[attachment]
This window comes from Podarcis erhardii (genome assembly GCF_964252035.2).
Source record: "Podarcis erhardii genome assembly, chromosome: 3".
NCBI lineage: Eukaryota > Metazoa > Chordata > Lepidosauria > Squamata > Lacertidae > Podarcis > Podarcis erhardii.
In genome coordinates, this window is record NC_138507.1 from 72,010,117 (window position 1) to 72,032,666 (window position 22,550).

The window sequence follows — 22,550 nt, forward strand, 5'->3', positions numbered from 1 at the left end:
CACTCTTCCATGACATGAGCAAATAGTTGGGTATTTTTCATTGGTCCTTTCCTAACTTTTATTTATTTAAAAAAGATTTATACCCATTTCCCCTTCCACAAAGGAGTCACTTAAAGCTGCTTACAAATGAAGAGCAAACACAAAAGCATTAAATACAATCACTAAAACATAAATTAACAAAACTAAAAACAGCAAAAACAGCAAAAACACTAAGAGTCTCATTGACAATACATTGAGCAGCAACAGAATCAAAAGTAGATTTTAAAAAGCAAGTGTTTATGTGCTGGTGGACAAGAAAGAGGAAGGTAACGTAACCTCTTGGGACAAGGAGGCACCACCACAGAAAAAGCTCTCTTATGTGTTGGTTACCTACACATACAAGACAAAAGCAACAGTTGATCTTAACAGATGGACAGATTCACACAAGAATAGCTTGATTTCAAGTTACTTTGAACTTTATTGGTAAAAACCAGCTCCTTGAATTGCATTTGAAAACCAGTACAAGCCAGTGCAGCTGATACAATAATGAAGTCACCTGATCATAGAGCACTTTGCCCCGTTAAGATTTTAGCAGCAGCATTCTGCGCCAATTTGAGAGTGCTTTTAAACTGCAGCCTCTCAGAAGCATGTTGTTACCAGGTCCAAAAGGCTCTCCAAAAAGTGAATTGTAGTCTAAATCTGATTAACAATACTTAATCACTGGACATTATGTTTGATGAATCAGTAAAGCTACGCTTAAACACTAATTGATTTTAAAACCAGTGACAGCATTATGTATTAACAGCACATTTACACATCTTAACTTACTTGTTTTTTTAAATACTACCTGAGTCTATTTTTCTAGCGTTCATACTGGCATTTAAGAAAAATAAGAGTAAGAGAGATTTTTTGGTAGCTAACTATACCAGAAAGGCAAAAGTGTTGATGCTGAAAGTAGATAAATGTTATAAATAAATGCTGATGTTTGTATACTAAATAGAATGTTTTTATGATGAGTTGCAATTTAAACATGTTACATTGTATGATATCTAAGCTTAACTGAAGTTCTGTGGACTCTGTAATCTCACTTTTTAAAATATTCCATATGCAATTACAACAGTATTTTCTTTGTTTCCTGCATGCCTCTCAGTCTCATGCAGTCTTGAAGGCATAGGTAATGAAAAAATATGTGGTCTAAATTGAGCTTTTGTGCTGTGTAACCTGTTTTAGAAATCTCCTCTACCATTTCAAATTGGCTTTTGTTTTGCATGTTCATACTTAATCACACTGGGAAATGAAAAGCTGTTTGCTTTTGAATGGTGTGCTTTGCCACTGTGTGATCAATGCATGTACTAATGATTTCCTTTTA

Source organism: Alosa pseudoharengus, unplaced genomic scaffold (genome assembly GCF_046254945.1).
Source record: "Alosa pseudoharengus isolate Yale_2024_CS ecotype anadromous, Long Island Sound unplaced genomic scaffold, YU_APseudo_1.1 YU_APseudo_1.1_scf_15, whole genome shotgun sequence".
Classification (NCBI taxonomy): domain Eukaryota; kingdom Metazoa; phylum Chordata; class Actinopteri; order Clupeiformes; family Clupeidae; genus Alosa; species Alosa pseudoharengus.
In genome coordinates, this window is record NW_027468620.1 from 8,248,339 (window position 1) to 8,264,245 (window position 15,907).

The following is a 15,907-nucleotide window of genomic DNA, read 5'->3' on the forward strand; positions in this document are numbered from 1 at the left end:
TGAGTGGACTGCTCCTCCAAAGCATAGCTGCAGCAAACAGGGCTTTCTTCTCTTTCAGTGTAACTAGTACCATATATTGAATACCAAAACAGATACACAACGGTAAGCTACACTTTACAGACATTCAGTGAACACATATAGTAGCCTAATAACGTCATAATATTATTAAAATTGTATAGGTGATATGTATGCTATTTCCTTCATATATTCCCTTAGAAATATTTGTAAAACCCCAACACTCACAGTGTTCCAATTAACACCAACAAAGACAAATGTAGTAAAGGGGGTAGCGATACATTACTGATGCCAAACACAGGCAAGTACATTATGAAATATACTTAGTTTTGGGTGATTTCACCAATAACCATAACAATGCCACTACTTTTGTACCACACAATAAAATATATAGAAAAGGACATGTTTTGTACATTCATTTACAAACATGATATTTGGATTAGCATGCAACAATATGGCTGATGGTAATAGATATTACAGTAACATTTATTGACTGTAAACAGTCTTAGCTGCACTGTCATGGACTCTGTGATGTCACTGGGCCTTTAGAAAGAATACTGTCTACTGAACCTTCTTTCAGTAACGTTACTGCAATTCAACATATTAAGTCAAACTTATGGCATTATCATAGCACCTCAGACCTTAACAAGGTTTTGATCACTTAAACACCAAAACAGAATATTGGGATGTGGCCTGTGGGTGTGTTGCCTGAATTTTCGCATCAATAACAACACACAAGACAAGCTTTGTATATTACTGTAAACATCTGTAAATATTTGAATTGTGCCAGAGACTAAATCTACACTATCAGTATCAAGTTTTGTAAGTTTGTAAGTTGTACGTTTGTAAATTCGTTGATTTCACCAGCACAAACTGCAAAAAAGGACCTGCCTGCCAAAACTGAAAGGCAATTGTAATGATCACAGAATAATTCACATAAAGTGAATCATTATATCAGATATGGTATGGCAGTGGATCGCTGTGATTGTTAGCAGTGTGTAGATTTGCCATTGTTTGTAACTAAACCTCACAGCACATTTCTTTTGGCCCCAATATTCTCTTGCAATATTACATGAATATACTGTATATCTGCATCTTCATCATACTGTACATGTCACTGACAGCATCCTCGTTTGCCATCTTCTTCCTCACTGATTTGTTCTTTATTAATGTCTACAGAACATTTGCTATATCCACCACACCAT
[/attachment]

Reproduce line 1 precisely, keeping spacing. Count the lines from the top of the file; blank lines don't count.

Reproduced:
This window comes from Podarcis erhardii (genome assembly GCF_964252035.2).